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Obsessive Compulsive Disorder - Dr. Mark Hyman
Mark Hyman MD The UltraMind Solution:
Doctors often blame patients' psychiatric problems for their gut symptoms. They are "psychosomatic" illnesses created in the brain of people whose anxieties get the best of them.
But perhaps, very often, it just may be the other way around. Mischief in the gut causes disturbance in the brain. Fix the gut, and mood, behavior, and cognition all improve.
Many different factors affect gut (and brain) health:
Unfriendly bacteria in the gut and other bugs like yeast that produce brain toxins
Fermentation of starches from your diet that produce gas and toxic levels of ammonia
Odd, partially digested food proteins that interfere with normal brain operations
Activation of the immune system because of digestive imbalances that damage the protective barrier, which normally keeps the outside world from entering through the gut
Why are millions having all these gut problems?
The answer is that we are not very kind to our guts. We eat a SAD (standard American diet) that is low in fiber, rich in sugar, low in nutrients, and high in additives and chemicals, changing the ecosystem of our guts.
We are under chronic stress, which damages the normal intestinal barrier and affects the ENS.
Our drug culture pushes antibiotics, anti-inflammatories, aspirin, steroids, and acid-blocking medications that all disrupt our gut's ability to stay in balance and do its job.
And we are exposed to toxins such as mercury, which damage our normal gut function.
All in all, we live in dangerous digestive times.
An article by Dr. Henry Lin in the Journal of the American Medical Association1 mapped out a new way of thinking about irritable bowel and the psychological symptoms seen in irritable bowel patients.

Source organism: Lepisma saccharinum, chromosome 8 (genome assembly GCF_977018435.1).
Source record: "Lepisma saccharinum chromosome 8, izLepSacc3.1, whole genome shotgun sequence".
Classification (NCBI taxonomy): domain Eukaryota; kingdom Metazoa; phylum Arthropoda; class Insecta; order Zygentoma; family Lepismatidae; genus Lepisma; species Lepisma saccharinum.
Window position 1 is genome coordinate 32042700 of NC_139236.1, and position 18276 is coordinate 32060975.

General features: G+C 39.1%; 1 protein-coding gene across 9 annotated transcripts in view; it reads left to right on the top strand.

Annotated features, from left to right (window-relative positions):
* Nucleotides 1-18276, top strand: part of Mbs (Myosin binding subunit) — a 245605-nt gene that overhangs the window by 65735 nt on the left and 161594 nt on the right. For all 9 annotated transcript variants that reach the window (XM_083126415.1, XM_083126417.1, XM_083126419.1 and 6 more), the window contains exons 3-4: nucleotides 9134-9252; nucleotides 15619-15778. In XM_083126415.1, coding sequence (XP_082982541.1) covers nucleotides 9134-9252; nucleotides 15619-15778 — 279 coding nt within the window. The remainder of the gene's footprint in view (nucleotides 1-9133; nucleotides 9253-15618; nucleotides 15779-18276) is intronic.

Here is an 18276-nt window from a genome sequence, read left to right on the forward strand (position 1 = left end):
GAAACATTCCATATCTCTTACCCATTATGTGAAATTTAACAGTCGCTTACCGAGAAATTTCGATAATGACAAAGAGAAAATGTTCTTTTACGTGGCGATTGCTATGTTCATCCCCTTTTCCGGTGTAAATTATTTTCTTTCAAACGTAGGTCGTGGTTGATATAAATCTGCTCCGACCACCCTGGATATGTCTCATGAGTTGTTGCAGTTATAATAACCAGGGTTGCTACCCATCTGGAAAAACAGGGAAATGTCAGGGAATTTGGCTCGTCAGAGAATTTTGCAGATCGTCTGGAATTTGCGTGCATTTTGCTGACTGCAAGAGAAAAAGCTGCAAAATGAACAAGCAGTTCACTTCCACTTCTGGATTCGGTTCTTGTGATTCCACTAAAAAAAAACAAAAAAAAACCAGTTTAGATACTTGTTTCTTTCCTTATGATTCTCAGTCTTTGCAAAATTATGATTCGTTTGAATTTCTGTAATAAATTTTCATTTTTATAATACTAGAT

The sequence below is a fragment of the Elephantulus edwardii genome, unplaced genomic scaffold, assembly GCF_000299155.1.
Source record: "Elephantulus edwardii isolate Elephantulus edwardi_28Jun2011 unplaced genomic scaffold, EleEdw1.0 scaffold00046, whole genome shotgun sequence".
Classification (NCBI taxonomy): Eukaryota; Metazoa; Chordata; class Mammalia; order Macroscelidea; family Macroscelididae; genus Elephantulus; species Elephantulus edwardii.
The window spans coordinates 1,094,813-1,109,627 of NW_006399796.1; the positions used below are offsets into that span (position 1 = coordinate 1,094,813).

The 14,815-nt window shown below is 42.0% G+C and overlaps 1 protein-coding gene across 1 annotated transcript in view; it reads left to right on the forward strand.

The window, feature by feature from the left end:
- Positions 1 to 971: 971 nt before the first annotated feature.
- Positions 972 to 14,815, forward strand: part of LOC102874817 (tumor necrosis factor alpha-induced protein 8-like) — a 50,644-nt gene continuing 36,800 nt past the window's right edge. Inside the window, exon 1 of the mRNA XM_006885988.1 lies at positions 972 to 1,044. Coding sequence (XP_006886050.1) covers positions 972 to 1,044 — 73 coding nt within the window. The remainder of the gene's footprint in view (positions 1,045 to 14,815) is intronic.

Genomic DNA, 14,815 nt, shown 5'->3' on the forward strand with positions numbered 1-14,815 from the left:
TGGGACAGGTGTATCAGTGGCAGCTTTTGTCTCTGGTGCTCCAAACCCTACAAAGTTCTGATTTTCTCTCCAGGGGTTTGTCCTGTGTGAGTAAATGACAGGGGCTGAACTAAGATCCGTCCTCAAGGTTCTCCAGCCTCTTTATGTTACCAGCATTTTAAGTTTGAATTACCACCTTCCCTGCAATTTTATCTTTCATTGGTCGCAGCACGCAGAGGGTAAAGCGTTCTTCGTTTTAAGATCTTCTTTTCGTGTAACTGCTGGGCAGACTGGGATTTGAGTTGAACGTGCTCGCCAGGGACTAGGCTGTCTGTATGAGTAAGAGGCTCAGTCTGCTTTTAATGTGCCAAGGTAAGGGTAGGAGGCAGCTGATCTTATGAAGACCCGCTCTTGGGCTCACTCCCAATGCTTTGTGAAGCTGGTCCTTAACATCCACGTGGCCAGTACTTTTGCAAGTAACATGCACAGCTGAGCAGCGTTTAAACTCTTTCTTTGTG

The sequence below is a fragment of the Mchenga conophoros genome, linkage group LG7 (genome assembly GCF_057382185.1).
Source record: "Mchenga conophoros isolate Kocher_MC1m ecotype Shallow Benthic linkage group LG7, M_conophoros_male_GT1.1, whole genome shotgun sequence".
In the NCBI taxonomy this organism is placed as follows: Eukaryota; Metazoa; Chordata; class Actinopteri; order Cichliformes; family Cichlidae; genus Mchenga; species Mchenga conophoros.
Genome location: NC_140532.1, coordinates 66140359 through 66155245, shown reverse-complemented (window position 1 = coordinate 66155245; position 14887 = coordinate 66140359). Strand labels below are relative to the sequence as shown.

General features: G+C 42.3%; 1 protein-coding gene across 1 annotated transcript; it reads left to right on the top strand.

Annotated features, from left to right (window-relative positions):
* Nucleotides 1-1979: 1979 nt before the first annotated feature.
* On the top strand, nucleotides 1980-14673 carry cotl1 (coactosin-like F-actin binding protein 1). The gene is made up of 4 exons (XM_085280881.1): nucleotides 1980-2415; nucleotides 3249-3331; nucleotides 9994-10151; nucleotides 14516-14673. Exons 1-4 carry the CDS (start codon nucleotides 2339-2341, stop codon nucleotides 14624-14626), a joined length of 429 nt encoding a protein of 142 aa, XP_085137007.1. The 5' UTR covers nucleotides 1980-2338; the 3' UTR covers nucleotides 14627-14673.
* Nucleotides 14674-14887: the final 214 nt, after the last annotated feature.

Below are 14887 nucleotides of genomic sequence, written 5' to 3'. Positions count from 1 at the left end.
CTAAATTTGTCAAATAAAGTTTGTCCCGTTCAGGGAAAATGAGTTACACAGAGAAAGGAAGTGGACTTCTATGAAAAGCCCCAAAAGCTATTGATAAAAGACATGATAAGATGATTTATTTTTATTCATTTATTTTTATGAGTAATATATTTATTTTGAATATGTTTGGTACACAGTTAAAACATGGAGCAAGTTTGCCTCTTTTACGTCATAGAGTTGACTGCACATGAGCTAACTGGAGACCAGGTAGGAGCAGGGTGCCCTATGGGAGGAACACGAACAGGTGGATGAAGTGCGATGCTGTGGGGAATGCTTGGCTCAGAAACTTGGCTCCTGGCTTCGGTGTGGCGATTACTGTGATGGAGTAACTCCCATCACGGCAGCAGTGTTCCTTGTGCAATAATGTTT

He turns the current view on its head by saying that bacterial mischief in the small intestine (from bacteria that migrate up from the large intestine into a normally sterile territory) triggers an immune and nervous system response that sends messages back to the brain, which leads to insomnia,2 "sickness behavior," anxiety, depression, and impaired cognitive function.3 The gut immune system "speaks" to the brain, sending messages of inflammation, which trigger high levels of CRF (corticotrophin-releasing factor) in the hypothalamus (which increases stress hormones like cortisol)4, and changes neurotransmitter levels.5
Your gut is talking to your brain. And when these bacteria are involved, the communication isn't good.
So, bottom line: little bacteria in our gut start a cascade of immune and neurological events that stop our brain from doing what it was designed to do and create poor connections and communication all around.
This is one of the major ways your gut sends signals of ill health to your brain that can manifest themselves as any one (or perhaps all) of the conditions mentioned above and many others.
The most remarkable story of how bugs in the gut can affect your brain is from a woman who came to see me with the typical "whole list" of problems (which is why I call myself a "whole listic" doctor).
Most of her problems started in her gutshe had the usual diagnoses of irritable bowel with terrible bloating after meals as well as acid reflux, and she also had an autoimmune disease with joint pains and lots of inflammatory symptoms such as allergies and rashes.
She also had metabolic syndrome or pre-diabetes, thyroid problems, and chronic stress.
In addition to all these problems, she also suffered from debilitating obsessive-compulsive disorder. She was an educated, otherwise well-balanced human being, and there was nothing odd about her on the surface. But she could not pick up anything off her floor or clean or move anything in her house because of this weird obsessionfor years!
In the ten years before she came to see me, she had become increasingly withdrawn because of her severe fatigue and her frustration and exhaustion with these quirky behaviors.
Actually she had been given many "diagnoses" over the years by many different doctors, including depression, anxiety, OCD, and sleep disorder. She also had severe fatigue for many years.
As a result, she took many drug cocktails over the years, including Ritalin and Dexedrineor speed. And when I first saw her she was on Provigil (a new drug to wake up the brain), Depakote (a seizure drug given to OCD and bipolar patients), and the anti-depressants Celexa and Wellbutrin. She was also on a highly controlled new drug for sleep called Xyrem (which is the knockout date-rape drug, or GHB). This was quite a collection of mood stabilizers, uppers, and downersthis woman was a walking pharmacy!